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    1. Your comment is wonderful and most insightful. Manners and politeness are the most important things to teach our children.

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    2. I was always taught that "manners maketh the man" and I still believe it

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  5. Although I went to a public high school--in Princeton, no less, but not that Princeton--I have known a couple who went to a prep school. I think they would have found that article to be ridiculous. It seems to have been written from a New York, meaning Manhattan, perspective. One doesn't have to be a New Englander or New Yorker to be a preppie. You just have to have gone to a prep school. I'm not sure if you have to graduate, though, since The Official Preppie Handbook mentions getting kicked out, and one that I know, a family member in fact, did get kicked out. But he went on to have a career in journalism and has had a few non-fiction books published. Another I knew had a career in the foreign service, mainly in South America. Neither went to an Ivy League school.

    My own father, by the way, never attended high school.

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    1. Interesting stories. Was there not a high school near to where your dad lived? Or was he interested in other things ?

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    2. My father grew up on a farm in southwestern Virginia, one of thirteen children that lived. He was born in 1914, drafted into the army at age 28, was a POW for a year in Germany. I was stationed near the location of the POW camp for almost two years when I was in the army. He drove a truck for most of his life, but he also worked some in a mine, "worked cattle" (that is, a cowboy), and of course, worked on the farm. He only went through the 6th grade and sometimes struggled to read. I, on the other hand, graduated university and I live in a nice suburban neighborhood outside of Washington, D.C. I also married someone with something of a pedigree, although I was totally unaware of it before we got married. Even after 40 years, I don't have it all straight.

      I mention these things because I imagine some people have no idea how people on the other side of the tracks or the other side of town have lived their lives. Maybe not even the people next door.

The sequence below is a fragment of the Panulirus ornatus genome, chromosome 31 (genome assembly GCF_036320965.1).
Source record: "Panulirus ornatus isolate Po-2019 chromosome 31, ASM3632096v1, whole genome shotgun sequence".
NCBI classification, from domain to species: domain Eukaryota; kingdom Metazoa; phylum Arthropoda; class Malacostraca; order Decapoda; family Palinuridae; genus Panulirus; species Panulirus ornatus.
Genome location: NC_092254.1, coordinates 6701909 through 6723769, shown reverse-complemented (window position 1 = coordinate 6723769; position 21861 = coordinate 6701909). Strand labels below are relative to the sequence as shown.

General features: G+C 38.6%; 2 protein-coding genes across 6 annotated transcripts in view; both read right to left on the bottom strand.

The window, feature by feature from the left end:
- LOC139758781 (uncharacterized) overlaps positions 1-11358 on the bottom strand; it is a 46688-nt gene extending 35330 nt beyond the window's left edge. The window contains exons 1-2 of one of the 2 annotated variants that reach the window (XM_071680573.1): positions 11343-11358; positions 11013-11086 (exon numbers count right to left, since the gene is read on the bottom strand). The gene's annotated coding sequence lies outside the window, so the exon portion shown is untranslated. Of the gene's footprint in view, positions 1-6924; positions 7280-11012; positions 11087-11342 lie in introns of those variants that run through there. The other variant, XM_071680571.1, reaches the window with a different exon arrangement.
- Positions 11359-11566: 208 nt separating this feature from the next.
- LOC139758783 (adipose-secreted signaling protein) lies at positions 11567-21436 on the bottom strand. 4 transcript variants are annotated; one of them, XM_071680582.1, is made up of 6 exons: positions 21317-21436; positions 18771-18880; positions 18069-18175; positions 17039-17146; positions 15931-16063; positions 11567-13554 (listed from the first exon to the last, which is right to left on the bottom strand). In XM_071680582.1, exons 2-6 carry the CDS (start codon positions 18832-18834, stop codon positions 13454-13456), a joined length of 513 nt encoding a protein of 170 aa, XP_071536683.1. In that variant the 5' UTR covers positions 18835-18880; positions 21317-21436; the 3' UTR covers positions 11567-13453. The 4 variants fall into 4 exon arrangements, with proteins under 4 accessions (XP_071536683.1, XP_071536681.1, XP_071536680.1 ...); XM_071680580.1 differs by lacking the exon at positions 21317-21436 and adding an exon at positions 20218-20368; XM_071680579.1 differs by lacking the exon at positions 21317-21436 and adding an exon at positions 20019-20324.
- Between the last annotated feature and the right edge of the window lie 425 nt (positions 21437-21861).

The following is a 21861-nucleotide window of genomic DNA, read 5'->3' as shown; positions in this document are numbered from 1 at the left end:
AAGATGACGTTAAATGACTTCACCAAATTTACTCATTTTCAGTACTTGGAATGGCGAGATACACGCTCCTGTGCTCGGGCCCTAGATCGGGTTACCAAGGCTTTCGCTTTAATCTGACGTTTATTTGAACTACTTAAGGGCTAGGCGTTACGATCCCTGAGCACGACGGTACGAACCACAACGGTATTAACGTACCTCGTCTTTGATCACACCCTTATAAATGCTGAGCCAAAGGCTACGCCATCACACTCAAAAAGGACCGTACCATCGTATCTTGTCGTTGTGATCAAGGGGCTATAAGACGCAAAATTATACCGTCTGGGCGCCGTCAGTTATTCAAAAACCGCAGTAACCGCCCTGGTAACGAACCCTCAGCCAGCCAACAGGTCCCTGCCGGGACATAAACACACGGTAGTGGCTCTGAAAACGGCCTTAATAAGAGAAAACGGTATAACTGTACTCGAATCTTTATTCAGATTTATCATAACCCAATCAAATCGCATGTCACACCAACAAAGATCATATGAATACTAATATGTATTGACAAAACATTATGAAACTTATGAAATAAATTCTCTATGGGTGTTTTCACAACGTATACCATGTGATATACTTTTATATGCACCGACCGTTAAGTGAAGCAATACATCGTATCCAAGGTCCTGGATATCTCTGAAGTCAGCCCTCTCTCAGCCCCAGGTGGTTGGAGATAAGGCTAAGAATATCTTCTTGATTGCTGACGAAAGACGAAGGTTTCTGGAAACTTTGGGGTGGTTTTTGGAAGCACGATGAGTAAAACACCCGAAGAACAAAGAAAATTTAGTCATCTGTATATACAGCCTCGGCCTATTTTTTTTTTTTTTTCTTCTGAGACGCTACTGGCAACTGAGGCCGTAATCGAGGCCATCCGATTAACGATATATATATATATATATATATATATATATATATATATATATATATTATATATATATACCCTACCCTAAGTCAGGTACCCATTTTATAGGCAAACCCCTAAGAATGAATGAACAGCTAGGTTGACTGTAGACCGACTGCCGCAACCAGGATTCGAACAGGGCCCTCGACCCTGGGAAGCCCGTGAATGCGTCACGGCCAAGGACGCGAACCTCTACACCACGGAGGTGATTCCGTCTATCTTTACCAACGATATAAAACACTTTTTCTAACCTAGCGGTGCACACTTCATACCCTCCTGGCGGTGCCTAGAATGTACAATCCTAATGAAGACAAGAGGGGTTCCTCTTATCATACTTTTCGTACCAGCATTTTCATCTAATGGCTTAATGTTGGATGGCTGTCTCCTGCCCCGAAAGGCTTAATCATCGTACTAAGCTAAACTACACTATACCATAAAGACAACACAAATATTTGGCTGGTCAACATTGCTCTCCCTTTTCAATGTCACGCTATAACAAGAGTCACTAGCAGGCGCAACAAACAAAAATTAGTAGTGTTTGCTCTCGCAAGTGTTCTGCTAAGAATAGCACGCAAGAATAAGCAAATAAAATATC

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    3. Beautifully said ! That is what life is about. We are all one big community wether we like it or not.

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    4. I thought my comment was a little clumsy and probably self-serving. But here's another, more interesting story.

      Where I was born and grew up (where neither my mother nor father were born), I used to joke that kids grow up and build a house directly behind their parent's house, although I actually only knew four that did that. But then I move to the big city, or more correctly, the big suburb, and wind up marrying a young lady who also grew up directly behind her grandparent's house. The house is still in the family and has been since before the war (meaning the Civil War). She was also born in the same hospital her father was born in and we were married almost right across the street, just a few blocks up the street from the White House. Her great-grandparents lived on Capitol Hill, where the Library of Congress is now and that's where her great-grandfather worked.

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    5. Blue Train - thank you and your father for your service!

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  6. I would hope that people would be returning to this aesthetic not to emulate a look or recapture an era but to embrace good sense, comfort, and a sense of dutiful stewardship that uses things up, wears things out, repairs things, and makes do with what they have. All the while they find their pleasure in settings of greater social intimacy than in loud clubs. I think savings my sweats for workouts, slipping on my loafers, and joining a few friends for two martinis sounds wonderful.

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  7. So what? It's about an image, not the way of life that created the image in the first place, and it's temporary. When I was in college in the late '80s, "old-money aesthetics" were mainstream and provided welcome relief from the excesses of the '70s, but then fashions changed again and everyone wanted to be "grunge" or "urban" or whatever, and a lot of people who had been reading Allan Bloom and listening to Pachelbel's Canon and wearing Brooks Brothers suits stopped worrying about the closing of the American mind and took up Nirvana and Chicago Bulls jackets. Most of the people in that article will very soon be wanting something else.

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    1. You are absolutely right. A telltale sign is the omnipresence of "designers" in the article. Designers can confirm what's happening today, but you can be damn sure they'll be onto the next thing tomorrow.